Ah, class action lawsuits in action. If you want an idea of how the class action lawsuit process is often used for completely ridiculous purposes, just take a look at three separate lawsuits filed by a bunch of California lawyers. Each lawsuit is separate (and embedded below), and all three were pointed out by Eric Goldman
. The lawsuits are against Twitter, Facebook and MySpace, and all are basically identical, other than the plaintiff. They're all attempts to file class actions against these companies for violating the Telephone Consumer Protection Act, which is supposed to block unsolicited contact to mobile phone lines. In all three cases, the plaintiffs were people who willingly
turned on a feature in early April to receive text messages from each of these services. At some later date (probably a few days), each plaintiff chose to no longer receive those text messages, and responded to a message received by texting back "stop." As is quite typical, each of these services sent a message back to confirm
that the person no longer wanted to receive such text messages. This is a completely standard procedure. And yet, these lawsuits claim that those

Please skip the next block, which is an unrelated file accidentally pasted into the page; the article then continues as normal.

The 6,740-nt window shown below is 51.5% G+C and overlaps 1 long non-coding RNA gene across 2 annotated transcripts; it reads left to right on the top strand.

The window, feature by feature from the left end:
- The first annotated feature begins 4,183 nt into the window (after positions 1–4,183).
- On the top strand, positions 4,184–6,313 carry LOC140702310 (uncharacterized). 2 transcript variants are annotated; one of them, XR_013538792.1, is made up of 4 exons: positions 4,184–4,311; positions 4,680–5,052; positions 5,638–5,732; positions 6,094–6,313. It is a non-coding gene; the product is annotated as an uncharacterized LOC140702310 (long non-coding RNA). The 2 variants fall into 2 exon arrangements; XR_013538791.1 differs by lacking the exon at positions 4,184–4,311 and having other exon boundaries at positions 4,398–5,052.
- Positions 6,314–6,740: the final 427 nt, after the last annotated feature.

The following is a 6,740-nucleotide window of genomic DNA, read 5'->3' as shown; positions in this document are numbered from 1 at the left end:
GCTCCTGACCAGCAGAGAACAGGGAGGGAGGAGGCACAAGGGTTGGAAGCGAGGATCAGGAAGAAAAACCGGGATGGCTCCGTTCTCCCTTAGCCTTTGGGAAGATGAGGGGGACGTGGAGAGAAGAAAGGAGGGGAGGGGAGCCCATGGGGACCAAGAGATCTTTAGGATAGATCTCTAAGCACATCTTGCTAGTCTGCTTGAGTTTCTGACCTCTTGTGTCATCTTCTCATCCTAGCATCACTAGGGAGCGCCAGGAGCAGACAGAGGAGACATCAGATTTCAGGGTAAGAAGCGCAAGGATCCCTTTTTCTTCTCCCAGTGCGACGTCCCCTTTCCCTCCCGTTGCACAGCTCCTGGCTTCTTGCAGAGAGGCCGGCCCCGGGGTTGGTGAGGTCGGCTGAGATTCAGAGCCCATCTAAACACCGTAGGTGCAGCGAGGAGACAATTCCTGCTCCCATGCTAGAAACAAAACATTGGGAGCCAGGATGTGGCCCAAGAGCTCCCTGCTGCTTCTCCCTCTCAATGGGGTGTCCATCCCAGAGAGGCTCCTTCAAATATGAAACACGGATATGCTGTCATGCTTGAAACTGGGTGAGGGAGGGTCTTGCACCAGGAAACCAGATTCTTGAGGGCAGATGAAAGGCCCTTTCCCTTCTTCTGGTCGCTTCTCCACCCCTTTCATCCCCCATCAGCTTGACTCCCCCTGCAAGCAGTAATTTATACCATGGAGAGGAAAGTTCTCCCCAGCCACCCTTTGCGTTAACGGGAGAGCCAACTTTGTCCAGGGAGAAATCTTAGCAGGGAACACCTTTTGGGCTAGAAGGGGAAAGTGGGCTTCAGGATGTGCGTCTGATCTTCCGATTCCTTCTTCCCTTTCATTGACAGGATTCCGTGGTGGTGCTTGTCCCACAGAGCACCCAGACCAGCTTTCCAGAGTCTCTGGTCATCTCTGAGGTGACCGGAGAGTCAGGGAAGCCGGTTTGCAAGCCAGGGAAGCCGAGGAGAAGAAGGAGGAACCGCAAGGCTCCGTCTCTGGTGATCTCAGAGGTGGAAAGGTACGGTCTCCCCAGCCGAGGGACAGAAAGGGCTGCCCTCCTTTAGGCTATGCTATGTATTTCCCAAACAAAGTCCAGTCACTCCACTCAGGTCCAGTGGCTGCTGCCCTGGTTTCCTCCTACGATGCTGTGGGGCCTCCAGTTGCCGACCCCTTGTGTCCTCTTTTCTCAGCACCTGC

messages broke the law, because the second the "stop" message was sent, any and all future messages, even the confirmation message, were unsolicited:
Plaintiff continued to receive text message notifications from Defendant. At
some point Plaintiff decided that he no longer wanted to receive text message
notifications on his cellular telephone from Defendant.
Plaintiff then responded to Defendant’s last text message notification by
At this point, Plaintiff withdrew any type of express or implied consent to
receive text message notification to his cellular telephone.
In response to receiving this revocation of consent, Defendant then
immediately sent another, unsolicited, confirmatory text message to Plaintiff’s
I can't see any of these lawsuits getting very far, and one would think there should be some sort of sanctions for setting up a situation like this solely for the purpose of filing a class action lawsuit. A confirmation message that the service provider is not to contact you again is hardly an unsolicited contact. It seems like it should be easy to argue that it was very much solicited by the individual issuing the "stop" command. That this law firm filed all three of these identical lawsuits at about the same time, also suggests that the message was very much solicited in that this law firm wanted
to receive the confirmation message, solely for the purpose of filing a silly class action lawsuit (or three). The thing is, if this lawsuit goes anywhere, it'll create more of a hassle. Many of us like
receiving a confirmation that we've been unsubscribed from something. This is clearly not the intent of the law, and one hopes that the courts will slap this down quickly.